Fnatic is struggling in the world of online CSGO

Albert Sheng • July 10, 23:34

Fnatic’s Counter-Strike: Global Offensive roster has had a rough start to 2020, and the team’s form has recently indicated that things may get worse for the team before they get better.

After the acquisition of Robin “flusha” Rönnquist and Maikil “Golden” Kunda Selim in the wake of the side’s failure to qualify for the StarLadder Berlin Major last summer, Fnatic embarked on a run of top four placements at seven events in a row, with their win on home soil at DreamHack Masters Malmo coming just a month later.

ESL Pro League Season 11 was CSGO’s first online competition this year and, unlike the events that followed, Fnatic looked to be at their peak. The squad strutted its stuff with R8 and knife kills aplenty, swaggering their way past every top team. 

It was an utterly unreal performance and culminated in a fitting finale against Mousesports, where a 16-2 win on Nuke proved to be the decisive blow in a 3-2 series victory. Ludvig “Brollan” Brolin was crowned MVP of the tournament with a 0.73 rating, and the Swedes scooped up $110,000 for their first-place finish. 

Fnatic was CS royalty again, and on the April 27, almost exactly four years on from when they were last at the summit, they returned to the #1 ranking on HLTV’s world rankings table. 

However, it feels like Fnatic have been suffering from a lack of motivation in the server since topping those tables earlier this year. They entered the ESL Road to Rio qualifiers as a heavy favourite in most Counter Strike betting markets, but ended up finishing a lowly 12th place after some shocking losses to the likes of ENCE, Dignitas, Vitality, and even Movistar Riders.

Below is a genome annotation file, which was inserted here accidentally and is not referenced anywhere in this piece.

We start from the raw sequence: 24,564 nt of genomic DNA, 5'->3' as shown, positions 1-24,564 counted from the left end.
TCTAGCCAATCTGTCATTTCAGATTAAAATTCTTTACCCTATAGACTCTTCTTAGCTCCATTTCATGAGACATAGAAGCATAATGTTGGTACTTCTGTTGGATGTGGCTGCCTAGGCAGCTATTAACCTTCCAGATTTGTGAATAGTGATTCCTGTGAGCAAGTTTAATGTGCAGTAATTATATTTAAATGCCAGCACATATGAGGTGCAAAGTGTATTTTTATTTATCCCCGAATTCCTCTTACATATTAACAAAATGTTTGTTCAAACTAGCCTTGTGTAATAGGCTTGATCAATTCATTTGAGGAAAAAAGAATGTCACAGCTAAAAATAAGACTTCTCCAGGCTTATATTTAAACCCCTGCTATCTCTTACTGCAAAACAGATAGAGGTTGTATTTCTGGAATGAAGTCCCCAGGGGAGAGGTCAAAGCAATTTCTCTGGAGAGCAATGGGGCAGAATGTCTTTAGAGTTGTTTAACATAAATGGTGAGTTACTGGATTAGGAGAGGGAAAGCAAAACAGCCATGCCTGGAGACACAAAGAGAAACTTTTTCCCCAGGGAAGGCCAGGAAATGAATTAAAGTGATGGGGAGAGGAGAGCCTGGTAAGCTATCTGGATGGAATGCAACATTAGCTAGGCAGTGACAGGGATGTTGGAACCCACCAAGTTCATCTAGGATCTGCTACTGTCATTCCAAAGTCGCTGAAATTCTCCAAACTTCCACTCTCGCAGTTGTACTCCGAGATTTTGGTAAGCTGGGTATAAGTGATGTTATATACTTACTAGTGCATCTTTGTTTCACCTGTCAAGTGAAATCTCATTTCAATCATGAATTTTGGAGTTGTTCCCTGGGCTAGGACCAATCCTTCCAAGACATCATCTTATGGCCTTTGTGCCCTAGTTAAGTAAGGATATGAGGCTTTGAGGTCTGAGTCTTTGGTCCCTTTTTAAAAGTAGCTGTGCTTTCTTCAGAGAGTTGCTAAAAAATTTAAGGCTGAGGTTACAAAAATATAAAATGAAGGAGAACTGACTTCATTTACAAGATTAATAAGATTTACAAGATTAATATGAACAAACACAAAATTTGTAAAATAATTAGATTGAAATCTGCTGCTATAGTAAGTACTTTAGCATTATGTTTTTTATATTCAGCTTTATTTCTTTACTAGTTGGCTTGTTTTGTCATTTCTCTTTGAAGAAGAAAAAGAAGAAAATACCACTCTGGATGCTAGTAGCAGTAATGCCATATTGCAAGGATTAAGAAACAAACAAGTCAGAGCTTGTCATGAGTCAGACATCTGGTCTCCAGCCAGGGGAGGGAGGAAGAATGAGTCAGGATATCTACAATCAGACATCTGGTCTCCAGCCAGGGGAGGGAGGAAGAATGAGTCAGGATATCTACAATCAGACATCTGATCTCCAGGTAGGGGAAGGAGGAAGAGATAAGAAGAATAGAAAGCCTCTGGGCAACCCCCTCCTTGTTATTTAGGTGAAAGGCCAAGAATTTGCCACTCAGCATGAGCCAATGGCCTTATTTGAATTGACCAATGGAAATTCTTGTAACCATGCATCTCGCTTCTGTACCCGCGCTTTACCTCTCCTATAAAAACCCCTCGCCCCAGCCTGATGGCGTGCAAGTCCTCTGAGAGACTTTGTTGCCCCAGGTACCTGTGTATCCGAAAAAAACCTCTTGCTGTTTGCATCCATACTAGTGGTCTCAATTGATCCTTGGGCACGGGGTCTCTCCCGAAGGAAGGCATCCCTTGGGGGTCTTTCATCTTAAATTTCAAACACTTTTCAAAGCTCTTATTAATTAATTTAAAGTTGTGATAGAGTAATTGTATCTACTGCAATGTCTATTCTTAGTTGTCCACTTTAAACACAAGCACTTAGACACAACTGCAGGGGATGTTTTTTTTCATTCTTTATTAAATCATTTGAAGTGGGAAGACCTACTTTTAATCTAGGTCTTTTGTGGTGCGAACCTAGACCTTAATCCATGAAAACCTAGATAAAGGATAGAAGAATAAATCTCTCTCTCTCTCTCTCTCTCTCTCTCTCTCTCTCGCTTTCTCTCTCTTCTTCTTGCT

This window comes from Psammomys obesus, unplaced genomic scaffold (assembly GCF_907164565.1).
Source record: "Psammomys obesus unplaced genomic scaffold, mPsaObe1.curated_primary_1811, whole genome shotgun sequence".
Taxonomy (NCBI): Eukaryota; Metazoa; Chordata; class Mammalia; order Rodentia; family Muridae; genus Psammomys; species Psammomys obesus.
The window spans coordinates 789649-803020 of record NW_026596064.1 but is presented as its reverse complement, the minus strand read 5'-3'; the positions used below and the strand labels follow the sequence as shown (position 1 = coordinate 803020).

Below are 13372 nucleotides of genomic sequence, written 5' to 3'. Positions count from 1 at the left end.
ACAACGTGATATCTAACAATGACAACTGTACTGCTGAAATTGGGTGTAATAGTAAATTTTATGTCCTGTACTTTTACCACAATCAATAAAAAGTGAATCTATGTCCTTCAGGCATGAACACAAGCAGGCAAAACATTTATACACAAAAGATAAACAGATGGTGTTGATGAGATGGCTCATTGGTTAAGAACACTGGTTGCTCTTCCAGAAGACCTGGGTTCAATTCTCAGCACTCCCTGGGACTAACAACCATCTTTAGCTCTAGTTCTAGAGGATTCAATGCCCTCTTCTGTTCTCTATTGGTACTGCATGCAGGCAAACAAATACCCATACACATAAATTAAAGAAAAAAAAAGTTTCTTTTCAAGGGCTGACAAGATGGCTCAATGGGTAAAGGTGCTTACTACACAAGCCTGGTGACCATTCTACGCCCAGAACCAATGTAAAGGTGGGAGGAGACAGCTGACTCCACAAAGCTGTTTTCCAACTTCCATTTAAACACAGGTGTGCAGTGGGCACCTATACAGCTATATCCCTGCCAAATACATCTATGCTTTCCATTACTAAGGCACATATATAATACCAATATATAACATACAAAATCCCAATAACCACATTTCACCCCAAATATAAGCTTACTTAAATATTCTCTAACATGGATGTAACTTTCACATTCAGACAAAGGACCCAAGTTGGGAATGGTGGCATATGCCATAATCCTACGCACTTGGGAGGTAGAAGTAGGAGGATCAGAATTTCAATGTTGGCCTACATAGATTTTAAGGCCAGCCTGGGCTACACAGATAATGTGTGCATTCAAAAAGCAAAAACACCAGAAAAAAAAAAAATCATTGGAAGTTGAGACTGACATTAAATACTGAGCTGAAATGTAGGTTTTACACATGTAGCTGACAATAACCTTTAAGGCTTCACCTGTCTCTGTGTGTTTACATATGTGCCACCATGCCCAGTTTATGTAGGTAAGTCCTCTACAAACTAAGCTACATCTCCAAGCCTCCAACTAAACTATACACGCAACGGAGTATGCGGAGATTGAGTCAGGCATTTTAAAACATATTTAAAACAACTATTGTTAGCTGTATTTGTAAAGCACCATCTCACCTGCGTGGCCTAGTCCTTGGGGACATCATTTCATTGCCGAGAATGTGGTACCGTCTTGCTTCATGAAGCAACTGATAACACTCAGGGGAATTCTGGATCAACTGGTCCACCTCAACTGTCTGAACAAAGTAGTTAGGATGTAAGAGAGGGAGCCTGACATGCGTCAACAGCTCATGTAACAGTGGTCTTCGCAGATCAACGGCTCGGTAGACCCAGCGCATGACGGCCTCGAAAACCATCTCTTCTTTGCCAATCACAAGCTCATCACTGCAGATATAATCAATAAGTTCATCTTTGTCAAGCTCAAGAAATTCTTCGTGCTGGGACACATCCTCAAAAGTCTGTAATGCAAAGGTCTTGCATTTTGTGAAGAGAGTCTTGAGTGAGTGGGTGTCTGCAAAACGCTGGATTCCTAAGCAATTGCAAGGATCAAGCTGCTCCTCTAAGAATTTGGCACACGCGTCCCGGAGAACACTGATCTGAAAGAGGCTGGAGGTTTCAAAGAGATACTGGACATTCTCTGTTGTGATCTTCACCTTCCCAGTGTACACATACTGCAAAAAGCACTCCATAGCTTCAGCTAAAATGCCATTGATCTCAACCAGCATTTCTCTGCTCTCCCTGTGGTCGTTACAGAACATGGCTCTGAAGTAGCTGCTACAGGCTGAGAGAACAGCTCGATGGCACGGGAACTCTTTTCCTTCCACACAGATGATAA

They then entered DreamHack Spring Masters as reigning champions, but once again struggled and ended up dropping out in even worse fashion with losses to Faze Clan, Spirit, and MAD Lions.

It was clear Fnatic was struggling with a plethora of issues, and the team hastily organised a bootcamp in preparation for their debut at a BLAST event at the Spring Showdown. While the team did perform a bit better, being knocked out by eventual Master finalists Team Vitality, it was still a performance that was a long way off what the Swedes were hoping for.

Arguably no team in the CS circuit revolves on momentum and confidence more than Fnatic, with players like Jesper “JW” Wecksell and Flusha looking like absolute shells of themselves without it. 

The calls from in-game leader Golden haven’t been the problem with Fnatic, with the team consistently setting themselves up in promising positions around most maps, it just seems to be a case of the players being punished for not being as strong individually as they once were. Fnatic’s record online against the bigger teams they’re used to playing on LAN has remained solid, but it’s the smaller teams they normally expect to brush aside or avoid playing entirely that are doing big damage against them. 

And unless Fnatic can figure out a way to recapture its lost swagger, it’s likely that the Swedish team will continue to absorb losses to teams most fans and analysts think it should be able to overcome.

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